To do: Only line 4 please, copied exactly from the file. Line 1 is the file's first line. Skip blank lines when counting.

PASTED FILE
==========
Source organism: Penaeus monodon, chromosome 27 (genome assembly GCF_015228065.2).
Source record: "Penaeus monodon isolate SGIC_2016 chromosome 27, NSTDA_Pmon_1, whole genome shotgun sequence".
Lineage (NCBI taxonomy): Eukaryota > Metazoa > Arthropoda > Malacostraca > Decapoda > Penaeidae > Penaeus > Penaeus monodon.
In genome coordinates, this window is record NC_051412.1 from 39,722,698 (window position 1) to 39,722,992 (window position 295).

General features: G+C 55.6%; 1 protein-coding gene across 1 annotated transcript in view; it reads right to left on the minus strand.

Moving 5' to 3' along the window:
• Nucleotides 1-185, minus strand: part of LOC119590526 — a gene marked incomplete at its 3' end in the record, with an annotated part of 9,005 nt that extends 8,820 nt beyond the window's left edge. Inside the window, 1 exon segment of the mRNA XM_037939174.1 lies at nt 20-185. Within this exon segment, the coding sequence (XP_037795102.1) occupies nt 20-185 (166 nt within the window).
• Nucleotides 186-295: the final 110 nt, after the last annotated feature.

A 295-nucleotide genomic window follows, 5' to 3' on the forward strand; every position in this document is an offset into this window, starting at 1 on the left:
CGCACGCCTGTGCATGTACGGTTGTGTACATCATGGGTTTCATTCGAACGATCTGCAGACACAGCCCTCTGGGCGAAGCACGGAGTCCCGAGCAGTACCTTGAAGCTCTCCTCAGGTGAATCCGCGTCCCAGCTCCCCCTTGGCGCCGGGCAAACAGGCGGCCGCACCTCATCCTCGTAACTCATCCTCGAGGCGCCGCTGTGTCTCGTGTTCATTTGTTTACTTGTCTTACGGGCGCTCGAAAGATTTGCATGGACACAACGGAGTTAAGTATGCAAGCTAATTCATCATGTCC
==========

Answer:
In genome coordinates, this window is record NC_051412.1 from 39,722,698 (window position 1) to 39,722,992 (window position 295).